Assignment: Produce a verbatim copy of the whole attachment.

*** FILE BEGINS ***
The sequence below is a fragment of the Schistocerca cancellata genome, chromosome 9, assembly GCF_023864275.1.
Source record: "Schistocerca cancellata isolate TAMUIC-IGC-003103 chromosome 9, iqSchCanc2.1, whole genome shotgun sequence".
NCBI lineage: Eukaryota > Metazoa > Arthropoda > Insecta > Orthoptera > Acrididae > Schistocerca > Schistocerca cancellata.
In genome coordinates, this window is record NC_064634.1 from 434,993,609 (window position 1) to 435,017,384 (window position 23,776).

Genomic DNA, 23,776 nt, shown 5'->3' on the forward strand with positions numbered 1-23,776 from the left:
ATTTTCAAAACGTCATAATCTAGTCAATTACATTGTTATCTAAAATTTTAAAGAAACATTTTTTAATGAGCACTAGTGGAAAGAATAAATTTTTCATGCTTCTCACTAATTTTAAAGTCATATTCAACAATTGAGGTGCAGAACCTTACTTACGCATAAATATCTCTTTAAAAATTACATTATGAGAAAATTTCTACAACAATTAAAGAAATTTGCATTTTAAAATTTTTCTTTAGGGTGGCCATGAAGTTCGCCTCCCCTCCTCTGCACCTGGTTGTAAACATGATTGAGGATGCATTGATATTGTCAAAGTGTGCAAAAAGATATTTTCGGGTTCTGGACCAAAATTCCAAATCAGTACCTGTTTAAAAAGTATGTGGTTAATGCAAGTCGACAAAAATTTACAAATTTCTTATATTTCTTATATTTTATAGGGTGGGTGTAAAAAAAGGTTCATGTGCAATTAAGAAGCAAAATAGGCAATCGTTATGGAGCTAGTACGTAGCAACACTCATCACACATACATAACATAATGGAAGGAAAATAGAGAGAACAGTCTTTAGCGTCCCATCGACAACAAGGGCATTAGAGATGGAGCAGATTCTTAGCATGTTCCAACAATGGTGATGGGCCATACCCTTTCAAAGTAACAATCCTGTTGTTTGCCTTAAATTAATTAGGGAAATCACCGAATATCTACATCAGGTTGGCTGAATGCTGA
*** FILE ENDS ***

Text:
The sequence below is a fragment of the Schistocerca cancellata genome, chromosome 9, assembly GCF_023864275.1.
Source record: "Schistocerca cancellata isolate TAMUIC-IGC-003103 chromosome 9, iqSchCanc2.1, whole genome shotgun sequence".
NCBI lineage: Eukaryota > Metazoa > Arthropoda > Insecta > Orthoptera > Acrididae > Schistocerca > Schistocerca cancellata.
In genome coordinates, this window is record NC_064634.1 from 434,993,609 (window position 1) to 435,017,384 (window position 23,776).

Genomic DNA, 23,776 nt, shown 5'->3' on the forward strand with positions numbered 1-23,776 from the left:
ATTTTCAAAACGTCATAATCTAGTCAATTACATTGTTATCTAAAATTTTAAAGAAACATTTTTTAATGAGCACTAGTGGAAAGAATAAATTTTTCATGCTTCTCACTAATTTTAAAGTCATATTCAACAATTGAGGTGCAGAACCTTACTTACGCATAAATATCTCTTTAAAAATTACATTATGAGAAAATTTCTACAACAATTAAAGAAATTTGCATTTTAAAATTTTTCTTTAGGGTGGCCATGAAGTTCGCCTCCCCTCCTCTGCACCTGGTTGTAAACATGATTGAGGATGCATTGATATTGTCAAAGTGTGCAAAAAGATATTTTCGGGTTCTGGACCAAAATTCCAAATCAGTACCTGTTTAAAAAGTATGTGGTTAATGCAAGTCGACAAAAATTTACAAATTTCTTATATTTCTTATATTTTATAGGGTGGGTGTAAAAAAAGGTTCATGTGCAATTAAGAAGCAAAATAGGCAATCGTTATGGAGCTAGTACGTAGCAACACTCATCACACATACATAACATAATGGAAGGAAAATAGAGAGAACAGTCTTTAGCGTCCCATCGACAACAAGGGCATTAGAGATGGAGCAGATTCTTAGCATGTTCCAACAATGGTGATGGGCCATACCCTTTCAAAGTAACAATCCTGTTGTTTGCCTTAAATTAATTAGGGAAATCACCGAATATCTACATCAGGTTGGCTGAATGCTGA